The beach becomes a puzzle that the guests must solve before they die, with new complications being revealed every step of the way. The kids are growing into adults — Thomasin McKenzie (Jojo Rabbit) and Alex Wolff (Pig) take over as Maddox and Trent for most of the runtime — and cope with their changing brain chemistry. The older guests are racking up debilitating ailments. The twists never stop, in fact nearly every character gets one of their own. Krieps and García Bernal are the most stable characters, tasked with grounding this insanity in some sort of emotional reality as they struggle with losing years of their children’s lives and begin to reevaluate their own relationship. Their characters are served well in moments of silent reflection, but they are occasionally saddled with bizarre dialogue that feels like it was written by an artificial intelligence.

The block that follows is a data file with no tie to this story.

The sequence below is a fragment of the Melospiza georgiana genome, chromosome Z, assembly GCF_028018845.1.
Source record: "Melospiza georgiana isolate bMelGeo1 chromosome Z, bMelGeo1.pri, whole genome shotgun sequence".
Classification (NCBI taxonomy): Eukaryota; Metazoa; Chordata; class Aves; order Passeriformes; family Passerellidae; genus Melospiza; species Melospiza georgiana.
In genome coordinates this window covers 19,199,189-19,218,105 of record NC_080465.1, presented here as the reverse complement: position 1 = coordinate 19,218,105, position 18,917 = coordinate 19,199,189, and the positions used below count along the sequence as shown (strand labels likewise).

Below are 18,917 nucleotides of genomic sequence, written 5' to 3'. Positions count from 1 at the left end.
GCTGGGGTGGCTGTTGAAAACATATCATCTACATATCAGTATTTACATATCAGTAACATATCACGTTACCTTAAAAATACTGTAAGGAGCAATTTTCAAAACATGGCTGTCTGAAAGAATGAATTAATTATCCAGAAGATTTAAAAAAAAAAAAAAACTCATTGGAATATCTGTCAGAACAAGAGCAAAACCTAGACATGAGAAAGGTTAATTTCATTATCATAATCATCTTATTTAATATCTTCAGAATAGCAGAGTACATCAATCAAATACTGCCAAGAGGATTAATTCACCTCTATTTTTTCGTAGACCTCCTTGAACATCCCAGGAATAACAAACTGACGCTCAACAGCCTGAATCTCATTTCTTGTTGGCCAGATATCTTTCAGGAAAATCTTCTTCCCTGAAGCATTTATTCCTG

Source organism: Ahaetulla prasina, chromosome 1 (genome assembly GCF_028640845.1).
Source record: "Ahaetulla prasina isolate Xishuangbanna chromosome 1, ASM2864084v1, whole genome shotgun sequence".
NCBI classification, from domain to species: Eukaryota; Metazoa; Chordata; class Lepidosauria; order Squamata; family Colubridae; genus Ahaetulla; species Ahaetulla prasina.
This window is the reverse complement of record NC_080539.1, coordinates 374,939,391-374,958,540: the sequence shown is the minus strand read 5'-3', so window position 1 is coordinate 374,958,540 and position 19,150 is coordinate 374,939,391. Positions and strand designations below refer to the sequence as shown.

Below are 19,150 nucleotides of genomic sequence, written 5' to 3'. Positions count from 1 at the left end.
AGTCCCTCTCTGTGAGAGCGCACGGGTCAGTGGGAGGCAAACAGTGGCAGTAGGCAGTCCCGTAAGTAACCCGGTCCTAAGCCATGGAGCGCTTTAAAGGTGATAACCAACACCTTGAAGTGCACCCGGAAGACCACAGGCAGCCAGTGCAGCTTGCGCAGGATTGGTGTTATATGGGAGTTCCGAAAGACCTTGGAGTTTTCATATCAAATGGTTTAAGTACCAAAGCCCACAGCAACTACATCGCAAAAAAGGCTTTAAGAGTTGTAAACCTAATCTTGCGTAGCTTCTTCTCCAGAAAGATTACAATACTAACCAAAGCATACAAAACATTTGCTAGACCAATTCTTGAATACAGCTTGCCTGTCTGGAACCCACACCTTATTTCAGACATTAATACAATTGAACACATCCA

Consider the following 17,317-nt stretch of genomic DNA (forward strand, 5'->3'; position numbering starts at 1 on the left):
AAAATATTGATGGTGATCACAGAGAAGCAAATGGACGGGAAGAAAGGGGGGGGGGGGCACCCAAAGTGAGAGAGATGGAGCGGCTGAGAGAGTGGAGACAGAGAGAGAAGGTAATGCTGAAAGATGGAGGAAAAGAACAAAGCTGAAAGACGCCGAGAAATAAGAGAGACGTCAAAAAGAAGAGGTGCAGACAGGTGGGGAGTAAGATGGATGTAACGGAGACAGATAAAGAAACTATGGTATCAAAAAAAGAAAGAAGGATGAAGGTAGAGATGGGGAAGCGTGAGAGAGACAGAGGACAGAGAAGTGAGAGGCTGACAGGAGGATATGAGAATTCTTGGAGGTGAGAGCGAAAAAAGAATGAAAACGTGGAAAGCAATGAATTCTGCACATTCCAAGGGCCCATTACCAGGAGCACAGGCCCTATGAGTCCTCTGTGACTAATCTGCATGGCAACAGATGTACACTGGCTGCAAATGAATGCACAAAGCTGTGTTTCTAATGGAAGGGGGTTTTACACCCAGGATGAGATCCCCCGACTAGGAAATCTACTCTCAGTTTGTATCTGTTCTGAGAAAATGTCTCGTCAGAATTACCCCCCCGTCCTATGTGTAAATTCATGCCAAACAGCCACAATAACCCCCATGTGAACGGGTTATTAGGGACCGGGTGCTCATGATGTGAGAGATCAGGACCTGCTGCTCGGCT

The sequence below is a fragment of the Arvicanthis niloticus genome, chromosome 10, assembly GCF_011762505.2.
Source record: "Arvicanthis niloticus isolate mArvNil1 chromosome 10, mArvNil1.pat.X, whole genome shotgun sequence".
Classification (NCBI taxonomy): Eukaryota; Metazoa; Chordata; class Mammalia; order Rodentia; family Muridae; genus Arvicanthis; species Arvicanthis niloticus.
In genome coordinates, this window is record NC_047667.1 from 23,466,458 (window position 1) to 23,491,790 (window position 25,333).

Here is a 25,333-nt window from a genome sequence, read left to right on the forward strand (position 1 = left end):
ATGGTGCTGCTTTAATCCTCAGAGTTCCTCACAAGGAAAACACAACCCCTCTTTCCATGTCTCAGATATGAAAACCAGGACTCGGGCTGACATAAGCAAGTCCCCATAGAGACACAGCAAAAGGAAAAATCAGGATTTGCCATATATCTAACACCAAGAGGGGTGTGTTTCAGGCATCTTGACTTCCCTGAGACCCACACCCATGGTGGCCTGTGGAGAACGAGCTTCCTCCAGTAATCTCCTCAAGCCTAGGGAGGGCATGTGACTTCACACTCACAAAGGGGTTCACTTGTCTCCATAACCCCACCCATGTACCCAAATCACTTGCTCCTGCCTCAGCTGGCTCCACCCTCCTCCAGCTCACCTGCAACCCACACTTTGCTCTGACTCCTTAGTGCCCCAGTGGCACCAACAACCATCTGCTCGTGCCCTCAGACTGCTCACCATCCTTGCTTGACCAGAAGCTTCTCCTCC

The rest of the ensemble is filled out with characters who are mostly defined by their professions. Charles (Rufus Sewell, The Man in the High Castle) is a surgeon, and therefore self-important, emotionally detached, and flanked by a younger, looks-obsessed trophy wife (Abbey Lee, Lovecraft Country). We know that Patricia (Nikki Amuka-Bird, Avenue 5) is a therapist because her suggestion at every turn is “We should stop and talk about this!” Still, you get about what you need out of each member of the party, which is a specific point of view and a few humanizing moments.
You Expected Subtlety? This Movie is Called “Old”